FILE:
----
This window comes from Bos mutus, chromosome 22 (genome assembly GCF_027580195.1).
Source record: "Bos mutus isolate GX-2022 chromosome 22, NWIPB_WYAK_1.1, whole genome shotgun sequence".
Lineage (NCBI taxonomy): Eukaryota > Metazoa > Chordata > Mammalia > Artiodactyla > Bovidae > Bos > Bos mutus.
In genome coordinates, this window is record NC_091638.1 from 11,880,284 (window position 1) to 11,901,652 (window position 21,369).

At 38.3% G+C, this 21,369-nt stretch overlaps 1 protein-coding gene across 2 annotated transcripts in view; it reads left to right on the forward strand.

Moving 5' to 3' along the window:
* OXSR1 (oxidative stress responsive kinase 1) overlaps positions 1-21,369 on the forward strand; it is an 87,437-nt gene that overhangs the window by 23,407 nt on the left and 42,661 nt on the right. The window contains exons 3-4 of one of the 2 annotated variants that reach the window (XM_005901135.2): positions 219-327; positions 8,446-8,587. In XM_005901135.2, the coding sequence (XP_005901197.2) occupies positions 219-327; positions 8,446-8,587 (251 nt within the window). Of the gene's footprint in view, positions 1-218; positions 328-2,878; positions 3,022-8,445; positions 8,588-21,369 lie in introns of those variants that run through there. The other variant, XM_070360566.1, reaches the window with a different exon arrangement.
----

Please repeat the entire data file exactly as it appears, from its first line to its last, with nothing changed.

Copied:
This window comes from Bos mutus, chromosome 22 (genome assembly GCF_027580195.1).
Source record: "Bos mutus isolate GX-2022 chromosome 22, NWIPB_WYAK_1.1, whole genome shotgun sequence".
Lineage (NCBI taxonomy): Eukaryota > Metazoa > Chordata > Mammalia > Artiodactyla > Bovidae > Bos > Bos mutus.
In genome coordinates, this window is record NC_091638.1 from 11,880,284 (window position 1) to 11,901,652 (window position 21,369).

At 38.3% G+C, this 21,369-nt stretch overlaps 1 protein-coding gene across 2 annotated transcripts in view; it reads left to right on the forward strand.

Moving 5' to 3' along the window:
* OXSR1 (oxidative stress responsive kinase 1) overlaps positions 1-21,369 on the forward strand; it is an 87,437-nt gene that overhangs the window by 23,407 nt on the left and 42,661 nt on the right. The window contains exons 3-4 of one of the 2 annotated variants that reach the window (XM_005901135.2): positions 219-327; positions 8,446-8,587. In XM_005901135.2, the coding sequence (XP_005901197.2) occupies positions 219-327; positions 8,446-8,587 (251 nt within the window). Of the gene's footprint in view, positions 1-218; positions 328-2,878; positions 3,022-8,445; positions 8,588-21,369 lie in introns of those variants that run through there. The other variant, XM_070360566.1, reaches the window with a different exon arrangement.